Presentation on theme: "فسيولوجيا الميكروبات Microbial Physiology Microbial Genetic دكتور محمد عبده مسلم أستاذ بيئة وفسيولوجيا الميكروبات المشارك قسم النبات والأحياء الدقيقة كلية."— Presentation transcript:
فسيولوجيا الميكروبات Microbial Physiology Microbial Genetic دكتور محمد عبده مسلم أستاذ بيئة وفسيولوجيا الميكروبات المشارك قسم النبات والأحياء الدقيقة كلية العلوم جامعة الملك سعو جامعة الملك سعود
Structure and Function of Genetic Material 1. Genetics is the study genes, genetic information, the expression of the genetic information, replication of genetic information and passing it to subsequent generations or other organisms. 2. DNA in cells exists as a double-stranded helix; the two strands are held together by hydrogen bonds between specific nitrogenous base pairs. –Base pairing principle: A-T and C-G. –Complementary bases
The Double Helix & Base Pairing
Structure and Function of Genetic Material 3. A gene is a segment of DNA, a sequence of nucleotides, that codes for a protein. 4. When a gene is expressed, DNA is transcribed to produce mRNA; mRNA is then translated into proteins. 5. The DNA in a cell is replicated before the cell divides, so each daughter cell receives the same genetic information.
Genotype and Phenotype 1. Genotype is the genetic composition of an organism—its entire DNA. 2. Phenotype is the expression of the genes— the proteins of the cell and the properties they confer on the organism.
DNA and Chromosomes 1. The DNA in a chromosome exists as one long double helix associated with various proteins that regulate genetic activity. 2. Bacterial DNA is circular; the chromosome of E. coli, for example, contains about 4 million base pairs and is approximately 1000 times longer than the cell. 3. Genomics is the molecular characterization of genomes.
Some Types of DNA: Chromosomal Some Types of DNA: Chromosomal (circular or linear) and Plasmid (Vector)
DNA Replication 1. During DNA replication, the two strands of the double helix separate at a point called the replication fork, and each strand is used as a template by an enzyme DNA polymerase to synthesize two new strands of DNA according to the rules of nitrogenous base pairing. 2. The result of DNA replication is two new strands of DNA, each having a base sequence complementary to one of the original strands. 3. Because each double-stranded DNA molecule contains one original and one new strand, the replication process is called semiconservative.
DNA Replication - Continue 4. DNA polymerase proofreads new molecules of DNA and removes mismatched bases before continuing DNA synthesis. Statistically, errors only occur ~1 time for every 1010 bases added. 5. Each daughter bacterium receives a chromosome identical to the parent's.
Protein Synthesis DNA mRNA Protein Transcription Translation Central Dogma of Molecular Genetics
Gene Expression: Transcription and Translation
RNA and Protein Synthesis 1. During transcription, the enzyme RNA polymerase synthesizes a strand of mRNA from one strand of double-stranded DNA, which serves as a template. 2. RNA is synthesized from nucleotides containing the bases A, C, G, and U, which pair with the bases of the DNA sense strand.
RNA and Protein Synthesis - Continue 3. Promoter site: –The starting point for transcription, where RNA polymerase binds to DNA 4. Terminator site: –The region of DNA that is the endpoint of transcription; –RNA is synthesized in the 5' —> 3' direction. 5. Translation: –The process in which the information in the nucleotide base sequence of mRNA is used to assemble a protein with a specific amino acid sequence. 6. The mRNA associates with ribosomes, which consist of rRNA and protein.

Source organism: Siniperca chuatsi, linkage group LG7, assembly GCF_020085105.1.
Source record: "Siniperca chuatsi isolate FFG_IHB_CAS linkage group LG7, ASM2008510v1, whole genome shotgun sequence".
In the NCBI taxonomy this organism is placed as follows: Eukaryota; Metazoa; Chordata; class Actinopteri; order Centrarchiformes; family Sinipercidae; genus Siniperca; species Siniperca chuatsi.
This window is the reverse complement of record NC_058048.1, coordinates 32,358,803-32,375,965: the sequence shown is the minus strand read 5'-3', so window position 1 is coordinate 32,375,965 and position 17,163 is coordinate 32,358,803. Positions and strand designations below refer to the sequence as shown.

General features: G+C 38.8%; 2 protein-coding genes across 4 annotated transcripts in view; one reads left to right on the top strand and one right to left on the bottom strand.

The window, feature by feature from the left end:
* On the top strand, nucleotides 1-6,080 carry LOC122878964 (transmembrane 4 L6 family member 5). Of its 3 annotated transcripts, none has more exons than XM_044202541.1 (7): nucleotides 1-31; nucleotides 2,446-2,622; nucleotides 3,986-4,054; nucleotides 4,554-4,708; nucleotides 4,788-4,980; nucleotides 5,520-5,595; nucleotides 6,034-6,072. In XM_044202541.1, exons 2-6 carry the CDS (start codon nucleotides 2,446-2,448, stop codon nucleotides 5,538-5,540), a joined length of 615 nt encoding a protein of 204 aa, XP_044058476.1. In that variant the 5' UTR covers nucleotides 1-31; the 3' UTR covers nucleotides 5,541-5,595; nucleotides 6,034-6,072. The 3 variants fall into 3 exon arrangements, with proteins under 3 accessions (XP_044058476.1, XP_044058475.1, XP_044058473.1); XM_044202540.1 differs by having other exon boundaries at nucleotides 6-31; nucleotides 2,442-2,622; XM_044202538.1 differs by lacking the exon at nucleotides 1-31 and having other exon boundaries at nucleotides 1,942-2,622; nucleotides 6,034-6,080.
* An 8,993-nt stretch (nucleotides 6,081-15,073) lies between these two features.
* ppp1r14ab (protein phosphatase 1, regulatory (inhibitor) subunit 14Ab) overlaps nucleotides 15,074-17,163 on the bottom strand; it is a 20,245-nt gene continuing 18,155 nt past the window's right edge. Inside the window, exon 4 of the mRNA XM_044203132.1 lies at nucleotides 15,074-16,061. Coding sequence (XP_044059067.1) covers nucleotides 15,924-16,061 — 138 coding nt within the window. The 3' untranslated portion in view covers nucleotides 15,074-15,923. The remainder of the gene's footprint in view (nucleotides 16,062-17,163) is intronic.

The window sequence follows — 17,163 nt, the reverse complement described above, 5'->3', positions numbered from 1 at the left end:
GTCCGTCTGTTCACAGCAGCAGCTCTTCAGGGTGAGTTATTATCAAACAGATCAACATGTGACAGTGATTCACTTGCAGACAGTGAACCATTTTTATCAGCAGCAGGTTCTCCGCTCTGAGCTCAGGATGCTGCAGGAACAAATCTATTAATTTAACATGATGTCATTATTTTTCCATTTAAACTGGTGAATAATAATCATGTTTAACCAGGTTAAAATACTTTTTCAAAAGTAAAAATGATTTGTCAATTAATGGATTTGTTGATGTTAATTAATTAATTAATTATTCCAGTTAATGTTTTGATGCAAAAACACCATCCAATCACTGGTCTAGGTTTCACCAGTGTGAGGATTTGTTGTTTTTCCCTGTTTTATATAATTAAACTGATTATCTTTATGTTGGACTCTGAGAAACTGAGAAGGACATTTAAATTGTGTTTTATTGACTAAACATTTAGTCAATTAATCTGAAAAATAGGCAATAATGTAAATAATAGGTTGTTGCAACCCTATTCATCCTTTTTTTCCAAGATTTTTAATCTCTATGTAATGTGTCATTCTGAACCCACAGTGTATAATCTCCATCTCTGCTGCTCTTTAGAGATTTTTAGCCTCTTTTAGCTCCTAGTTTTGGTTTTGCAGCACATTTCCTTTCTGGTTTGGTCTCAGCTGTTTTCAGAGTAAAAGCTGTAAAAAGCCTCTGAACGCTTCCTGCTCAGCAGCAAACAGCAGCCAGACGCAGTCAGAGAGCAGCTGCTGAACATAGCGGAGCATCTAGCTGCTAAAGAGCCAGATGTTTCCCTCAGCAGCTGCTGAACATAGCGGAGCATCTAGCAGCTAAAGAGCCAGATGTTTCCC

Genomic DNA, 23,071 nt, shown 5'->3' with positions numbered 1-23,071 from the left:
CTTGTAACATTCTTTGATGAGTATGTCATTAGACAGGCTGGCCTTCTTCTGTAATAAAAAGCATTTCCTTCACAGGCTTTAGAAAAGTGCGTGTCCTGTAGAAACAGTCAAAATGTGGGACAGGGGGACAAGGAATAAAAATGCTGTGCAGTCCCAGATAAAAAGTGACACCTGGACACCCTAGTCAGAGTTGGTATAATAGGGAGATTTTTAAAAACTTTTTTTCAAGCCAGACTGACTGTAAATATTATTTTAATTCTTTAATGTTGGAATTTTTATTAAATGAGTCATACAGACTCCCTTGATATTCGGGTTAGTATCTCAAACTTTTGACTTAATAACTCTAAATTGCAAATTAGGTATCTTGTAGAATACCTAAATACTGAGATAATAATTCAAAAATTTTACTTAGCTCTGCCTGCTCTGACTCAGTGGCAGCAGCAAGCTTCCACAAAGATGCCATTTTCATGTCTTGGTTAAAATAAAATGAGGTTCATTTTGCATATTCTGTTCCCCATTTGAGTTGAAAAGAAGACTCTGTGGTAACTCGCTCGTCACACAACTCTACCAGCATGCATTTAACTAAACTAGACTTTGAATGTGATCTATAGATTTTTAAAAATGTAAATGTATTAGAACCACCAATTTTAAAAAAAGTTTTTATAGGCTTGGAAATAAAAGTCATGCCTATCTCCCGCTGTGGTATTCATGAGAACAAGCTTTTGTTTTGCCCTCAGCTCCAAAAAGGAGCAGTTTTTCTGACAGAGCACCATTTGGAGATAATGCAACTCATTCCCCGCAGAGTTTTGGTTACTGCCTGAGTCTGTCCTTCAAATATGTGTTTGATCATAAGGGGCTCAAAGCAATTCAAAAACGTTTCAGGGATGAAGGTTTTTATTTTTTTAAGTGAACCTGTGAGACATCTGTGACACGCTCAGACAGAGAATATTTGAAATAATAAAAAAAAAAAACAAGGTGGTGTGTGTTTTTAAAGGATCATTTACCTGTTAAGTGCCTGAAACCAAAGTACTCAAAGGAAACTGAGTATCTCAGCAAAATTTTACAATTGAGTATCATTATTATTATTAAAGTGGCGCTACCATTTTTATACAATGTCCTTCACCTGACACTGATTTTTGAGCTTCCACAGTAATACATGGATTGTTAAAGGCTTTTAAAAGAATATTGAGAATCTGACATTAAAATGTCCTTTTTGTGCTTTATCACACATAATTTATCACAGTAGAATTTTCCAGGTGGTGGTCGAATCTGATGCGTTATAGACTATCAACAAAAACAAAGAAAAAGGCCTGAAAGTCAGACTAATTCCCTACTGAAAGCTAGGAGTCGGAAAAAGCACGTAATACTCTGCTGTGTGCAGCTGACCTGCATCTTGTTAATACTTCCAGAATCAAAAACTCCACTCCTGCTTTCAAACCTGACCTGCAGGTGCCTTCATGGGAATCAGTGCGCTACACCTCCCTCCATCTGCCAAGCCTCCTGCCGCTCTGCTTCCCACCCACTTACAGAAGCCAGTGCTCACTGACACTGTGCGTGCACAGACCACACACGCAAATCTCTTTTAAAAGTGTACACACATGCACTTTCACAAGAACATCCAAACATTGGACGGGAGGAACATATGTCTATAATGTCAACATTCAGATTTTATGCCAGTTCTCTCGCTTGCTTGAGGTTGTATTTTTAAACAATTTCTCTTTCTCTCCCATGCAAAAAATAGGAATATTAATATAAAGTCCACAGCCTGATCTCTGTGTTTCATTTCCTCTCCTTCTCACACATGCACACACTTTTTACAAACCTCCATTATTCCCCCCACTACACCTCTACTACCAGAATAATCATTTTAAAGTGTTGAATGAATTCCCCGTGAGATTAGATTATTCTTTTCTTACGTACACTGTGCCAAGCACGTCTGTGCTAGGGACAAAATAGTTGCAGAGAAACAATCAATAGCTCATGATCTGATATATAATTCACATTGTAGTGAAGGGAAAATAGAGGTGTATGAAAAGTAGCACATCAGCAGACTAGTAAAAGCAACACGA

RNA and Protein Synthesis - Continue 6. Three-base segments of mRNA that specify amino acids are called codons. 7. The genetic code refers to the relationship among the nucleotide base sequence of DNA, the corresponding codons of mRNA, and the amino acids for which the codons code.
RNA and Protein Synthesis - Continue 8. The genetic code is degenerate; that is, most amino acids are coded for by more than one codon. 9. Of the 64 codons, 61 are sense codons (which code for amino acids), and 3 are nonsense codons (stop codons) which do not code for amino acids and are stop signals for translation. 10. The start codon, AUG, normally codes for methionine (formylmethionine at the beginning or a protein).
RNA and Protein Synthesis - Continue 11. Specific amino acids are attached to molecules of tRNA. Another portion of the tRNA has a base triplet called an anticodon. 12. The base pairing of codon and anticodon at the ribosome results in specific amino acids being brought to the site of protein synthesis.
RNA and Protein Synthesis - Continue 13. The ribosome moves along the mRNA strand as amino acids are joined to form a growing polypeptide; mRNA is read in the 5' —> 3' direction. 14. Translation ends when the ribosome reaches a stop codon on the mRNA. 15. In prokaryotes, translation can begin before transcription is complete.
The Regulation of Bacterial Gene Expression 1. Regulating protein synthesis at the gene level is energy-efficient because proteins are synthesized only as they are needed. 2. Constitutive enzymes produce products at a fixed rate. Examples are genes for the enzymes in glycolysis. 3. For these gene regulatory mechanisms, the control is aimed at mRNA synthesis
Repression 1. Repression controls the synthesis of one or several (repressible) enzymes. 2. When cells are exposed to a particular end- product, the synthesis of enzymes related to that product decreases.
Induction 1. In the presence of certain chemicals (inducers), cells synthesize more enzymes. This process is called induction. 2. An example of induction is the production of β-galactosidase by E. coli if in the presence of lactose; lactose can then be metabolized.
Regulation of Gene Expression All Genes are not always being expressed Genes turned on all the time - Constitutive Other genes can be regulated: –Turned On –Turned Off
lac operon Lac - Lactose (dissacharide) –Glucose and Galactose operon - series of structural genes all under the control of a Regulatory Gene lac operon is normally turned off lac operon is an Inducible operon: –a regulatory gene codes for a repressor protein. –When the inducer is absent, a repressor binds to the operator and no mRNA is synthesized. It does not happen when inducer is present.
The lactose operon of E. coli
Mutation: Change in the Genetic Material 1. A mutation is a change in the nitrogenous- base sequence of DNA; that change causes a change in the product coded for by the mutated gene. 2. Many mutations are neutral (silent), some are disadvantageous (or even lethal), and others are beneficial.